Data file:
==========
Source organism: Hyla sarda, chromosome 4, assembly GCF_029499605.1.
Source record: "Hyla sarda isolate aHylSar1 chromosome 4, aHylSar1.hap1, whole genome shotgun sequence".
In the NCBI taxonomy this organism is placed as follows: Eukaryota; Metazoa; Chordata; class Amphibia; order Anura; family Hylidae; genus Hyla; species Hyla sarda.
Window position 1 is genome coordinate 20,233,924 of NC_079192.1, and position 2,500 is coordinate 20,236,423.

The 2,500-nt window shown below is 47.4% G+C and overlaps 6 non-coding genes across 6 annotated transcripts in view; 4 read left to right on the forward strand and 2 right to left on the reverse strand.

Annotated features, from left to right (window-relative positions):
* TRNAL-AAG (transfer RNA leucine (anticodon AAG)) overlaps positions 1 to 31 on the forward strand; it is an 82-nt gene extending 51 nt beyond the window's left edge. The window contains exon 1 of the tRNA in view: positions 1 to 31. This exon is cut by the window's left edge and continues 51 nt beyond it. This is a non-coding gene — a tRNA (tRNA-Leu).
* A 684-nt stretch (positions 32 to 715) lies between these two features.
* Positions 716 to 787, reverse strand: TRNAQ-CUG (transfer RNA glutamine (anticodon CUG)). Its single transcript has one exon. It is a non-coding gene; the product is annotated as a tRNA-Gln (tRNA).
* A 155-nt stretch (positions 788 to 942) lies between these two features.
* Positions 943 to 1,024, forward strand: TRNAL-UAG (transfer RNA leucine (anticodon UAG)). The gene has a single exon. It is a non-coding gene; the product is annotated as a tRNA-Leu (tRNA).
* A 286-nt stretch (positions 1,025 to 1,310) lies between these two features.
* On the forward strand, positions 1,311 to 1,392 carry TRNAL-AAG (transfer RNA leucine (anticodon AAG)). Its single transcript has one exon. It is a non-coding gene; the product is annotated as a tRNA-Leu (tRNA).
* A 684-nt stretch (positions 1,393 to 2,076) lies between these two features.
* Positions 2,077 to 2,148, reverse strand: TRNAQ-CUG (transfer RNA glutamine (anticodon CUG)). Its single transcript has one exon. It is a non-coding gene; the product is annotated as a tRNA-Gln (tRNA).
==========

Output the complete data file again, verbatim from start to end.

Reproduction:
Source organism: Hyla sarda, chromosome 4, assembly GCF_029499605.1.
Source record: "Hyla sarda isolate aHylSar1 chromosome 4, aHylSar1.hap1, whole genome shotgun sequence".
In the NCBI taxonomy this organism is placed as follows: Eukaryota; Metazoa; Chordata; class Amphibia; order Anura; family Hylidae; genus Hyla; species Hyla sarda.
Window position 1 is genome coordinate 20,233,924 of NC_079192.1, and position 2,500 is coordinate 20,236,423.

The 2,500-nt window shown below is 47.4% G+C and overlaps 6 non-coding genes across 6 annotated transcripts in view; 4 read left to right on the forward strand and 2 right to left on the reverse strand.

Annotated features, from left to right (window-relative positions):
* TRNAL-AAG (transfer RNA leucine (anticodon AAG)) overlaps positions 1 to 31 on the forward strand; it is an 82-nt gene extending 51 nt beyond the window's left edge. The window contains exon 1 of the tRNA in view: positions 1 to 31. This exon is cut by the window's left edge and continues 51 nt beyond it. This is a non-coding gene — a tRNA (tRNA-Leu).
* A 684-nt stretch (positions 32 to 715) lies between these two features.
* Positions 716 to 787, reverse strand: TRNAQ-CUG (transfer RNA glutamine (anticodon CUG)). Its single transcript has one exon. It is a non-coding gene; the product is annotated as a tRNA-Gln (tRNA).
* A 155-nt stretch (positions 788 to 942) lies between these two features.
* Positions 943 to 1,024, forward strand: TRNAL-UAG (transfer RNA leucine (anticodon UAG)). The gene has a single exon. It is a non-coding gene; the product is annotated as a tRNA-Leu (tRNA).
* A 286-nt stretch (positions 1,025 to 1,310) lies between these two features.
* On the forward strand, positions 1,311 to 1,392 carry TRNAL-AAG (transfer RNA leucine (anticodon AAG)). Its single transcript has one exon. It is a non-coding gene; the product is annotated as a tRNA-Leu (tRNA).
* A 684-nt stretch (positions 1,393 to 2,076) lies between these two features.
* Positions 2,077 to 2,148, reverse strand: TRNAQ-CUG (transfer RNA glutamine (anticodon CUG)). Its single transcript has one exon. It is a non-coding gene; the product is annotated as a tRNA-Gln (tRNA).